A second processor 716 may be configured to periodically check shared memory 714 for new orders. Processor 716 may include a cache memory 718 that includes one or more order books, such as order book 720. The physical locations of pending orders stored in cache memory 718 may correspond to the order in which they were received at the match engine. When a new order is received, the order may be compared to orders that are included in order book 720. The use of two processors 712 and 716 allows for fast operation when matching of trades. In alternative embodiments, the functions performed by processors 712 and 716 may be performed by a single processor and/or by three or more processors. An exemplary processor that may be used with aspects of the invention is an Intel Itanium II, which contains a 9 MB byte cache memory. Another exemplary processor is the AMD Opteron processor, which utilizes Hypertransport™ technology.
After trades are matched, market data may be generated by processor 716 and then transmitted to shared memory 714. Processor 712 may periodically check shared memory 714 for market data messages. When market data messages are received, processor 712 may format or expand the market data message and then distribute the market data message to trading entities, such as those represented by computer devices 702, 704 and 706. Processor 712 may also distribute other information to trading entities, such as acknowledgement messages.
The speed at which processor 716 may process orders and the low-cost of such processors facilitates the use of redundant components and backup mechanisms. For example a backup processor 722 may include a cache memory 724 that includes an order book 726. Order book 726 may be synchronized with order book 720, such that in the event that processor 716 fails, backup processor 722 may resume matching of trades. A synchronization module 728 may be used to synchronize order books 720 and 726. In one embodiment, processor 716 and backup processor 722 transmit information identifying the states of order books 720 and 726 to synchronization module 728. Synchronization module 728 may then compare the states of the order books and make any adjustments that are necessary.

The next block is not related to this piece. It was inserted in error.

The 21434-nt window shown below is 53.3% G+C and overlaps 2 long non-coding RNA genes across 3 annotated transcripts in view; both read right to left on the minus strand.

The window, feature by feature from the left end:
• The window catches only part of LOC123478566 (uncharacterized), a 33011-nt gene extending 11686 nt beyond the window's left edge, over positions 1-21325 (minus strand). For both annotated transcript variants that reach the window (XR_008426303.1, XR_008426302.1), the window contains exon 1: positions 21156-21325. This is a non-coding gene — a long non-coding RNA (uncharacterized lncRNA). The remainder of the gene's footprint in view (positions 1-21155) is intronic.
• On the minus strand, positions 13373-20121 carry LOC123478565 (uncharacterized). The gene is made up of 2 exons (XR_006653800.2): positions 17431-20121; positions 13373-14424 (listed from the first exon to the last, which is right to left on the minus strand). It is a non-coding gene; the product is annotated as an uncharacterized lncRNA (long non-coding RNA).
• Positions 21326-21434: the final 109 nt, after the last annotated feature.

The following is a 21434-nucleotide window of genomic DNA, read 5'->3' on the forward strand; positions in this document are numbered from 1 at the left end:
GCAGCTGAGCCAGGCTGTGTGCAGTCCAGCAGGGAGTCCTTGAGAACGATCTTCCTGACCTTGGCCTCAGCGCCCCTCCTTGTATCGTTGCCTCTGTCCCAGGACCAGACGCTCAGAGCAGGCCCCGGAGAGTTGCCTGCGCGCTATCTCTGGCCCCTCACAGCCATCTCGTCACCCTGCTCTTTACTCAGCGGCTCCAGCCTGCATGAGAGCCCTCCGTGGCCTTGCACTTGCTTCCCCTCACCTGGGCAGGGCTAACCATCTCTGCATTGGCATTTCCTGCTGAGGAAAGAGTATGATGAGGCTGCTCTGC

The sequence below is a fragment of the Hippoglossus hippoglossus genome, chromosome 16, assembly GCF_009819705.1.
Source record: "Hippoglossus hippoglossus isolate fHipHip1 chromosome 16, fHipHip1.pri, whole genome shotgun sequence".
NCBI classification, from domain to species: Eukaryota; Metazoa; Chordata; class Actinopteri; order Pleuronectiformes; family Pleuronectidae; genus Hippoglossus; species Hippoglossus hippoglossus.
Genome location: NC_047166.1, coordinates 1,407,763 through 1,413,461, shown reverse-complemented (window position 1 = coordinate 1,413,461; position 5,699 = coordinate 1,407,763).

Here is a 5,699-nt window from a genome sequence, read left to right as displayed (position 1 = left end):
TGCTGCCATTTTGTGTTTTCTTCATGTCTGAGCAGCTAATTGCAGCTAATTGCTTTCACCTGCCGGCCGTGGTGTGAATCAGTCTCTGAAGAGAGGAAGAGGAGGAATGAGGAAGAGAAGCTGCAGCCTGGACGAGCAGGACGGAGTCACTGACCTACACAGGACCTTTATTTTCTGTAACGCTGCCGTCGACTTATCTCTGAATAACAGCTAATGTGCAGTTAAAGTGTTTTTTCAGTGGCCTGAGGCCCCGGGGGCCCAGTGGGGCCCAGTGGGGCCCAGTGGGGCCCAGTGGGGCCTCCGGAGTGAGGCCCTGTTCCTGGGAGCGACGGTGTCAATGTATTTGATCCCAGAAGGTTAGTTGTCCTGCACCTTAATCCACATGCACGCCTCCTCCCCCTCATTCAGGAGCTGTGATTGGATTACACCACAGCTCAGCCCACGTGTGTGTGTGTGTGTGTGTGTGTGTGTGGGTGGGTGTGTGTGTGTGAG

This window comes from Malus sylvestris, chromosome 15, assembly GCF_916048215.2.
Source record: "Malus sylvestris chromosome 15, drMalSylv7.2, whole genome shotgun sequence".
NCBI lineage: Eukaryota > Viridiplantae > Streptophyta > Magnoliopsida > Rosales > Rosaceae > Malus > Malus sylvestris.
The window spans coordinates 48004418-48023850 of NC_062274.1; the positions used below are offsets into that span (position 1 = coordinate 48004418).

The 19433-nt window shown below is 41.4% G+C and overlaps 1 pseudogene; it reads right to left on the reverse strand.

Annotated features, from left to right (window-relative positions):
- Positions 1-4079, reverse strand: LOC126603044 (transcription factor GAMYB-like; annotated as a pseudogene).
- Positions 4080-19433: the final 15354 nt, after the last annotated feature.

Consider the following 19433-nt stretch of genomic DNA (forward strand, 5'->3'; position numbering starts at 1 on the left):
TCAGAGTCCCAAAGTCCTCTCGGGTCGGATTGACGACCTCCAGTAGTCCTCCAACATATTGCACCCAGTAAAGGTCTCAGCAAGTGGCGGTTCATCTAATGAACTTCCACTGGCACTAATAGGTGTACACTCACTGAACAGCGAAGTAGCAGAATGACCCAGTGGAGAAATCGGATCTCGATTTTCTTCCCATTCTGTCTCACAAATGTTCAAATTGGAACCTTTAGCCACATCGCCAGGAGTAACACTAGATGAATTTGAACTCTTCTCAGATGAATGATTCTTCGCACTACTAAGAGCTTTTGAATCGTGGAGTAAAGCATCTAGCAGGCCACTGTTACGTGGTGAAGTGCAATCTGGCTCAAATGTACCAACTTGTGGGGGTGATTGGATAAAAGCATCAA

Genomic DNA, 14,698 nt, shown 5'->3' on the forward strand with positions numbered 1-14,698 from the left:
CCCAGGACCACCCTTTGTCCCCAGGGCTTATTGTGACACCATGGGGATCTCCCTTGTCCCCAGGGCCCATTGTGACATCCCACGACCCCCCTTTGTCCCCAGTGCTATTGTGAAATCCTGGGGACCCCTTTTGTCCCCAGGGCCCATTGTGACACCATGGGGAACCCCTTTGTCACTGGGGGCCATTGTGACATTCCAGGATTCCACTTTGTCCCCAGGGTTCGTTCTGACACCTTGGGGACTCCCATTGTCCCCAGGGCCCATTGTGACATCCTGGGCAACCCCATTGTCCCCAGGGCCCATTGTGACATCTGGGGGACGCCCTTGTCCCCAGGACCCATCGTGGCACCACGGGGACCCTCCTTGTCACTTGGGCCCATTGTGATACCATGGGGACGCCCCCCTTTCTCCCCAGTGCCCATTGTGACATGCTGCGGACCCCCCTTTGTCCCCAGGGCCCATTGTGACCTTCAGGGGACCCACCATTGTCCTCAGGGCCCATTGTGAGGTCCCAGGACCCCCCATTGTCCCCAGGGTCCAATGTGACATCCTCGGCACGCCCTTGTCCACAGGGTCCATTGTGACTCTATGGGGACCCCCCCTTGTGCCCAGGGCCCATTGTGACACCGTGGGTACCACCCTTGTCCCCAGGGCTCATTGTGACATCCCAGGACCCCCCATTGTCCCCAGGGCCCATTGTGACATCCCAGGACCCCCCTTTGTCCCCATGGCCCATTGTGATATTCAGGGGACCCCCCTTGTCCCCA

Match engine 708 may include several different processors that are configured to match a variety of different trades. Shared memory 714 may group new orders such that each of the processors knows which order to process. For example, a first processor may maintain a first order book and match trades against the first order book and a second processor may maintain a second order book for a different financial instrument and match trades for those financial instruments.
Backup processor 722 may be included within match engine 708. Alternatively or in addition, backup processor 722 may be connected to match engine 708 via a local area network or wide-area network. Backup processor 722 may be in a different geographic location than processor 716. For example processor 716 may be located within a first premises and backup processor 722 may be located in a different premises to prevent all processors from failing because of a fire or other event at the first premises. Two or more processors may also be geographically distributed and may be configured to process orders originating from different geographic regions. For example, processor 716 may be located in Chicago and may process orders originating in the United States and a second processor may be located in London in may be configured to process orders originating in that region.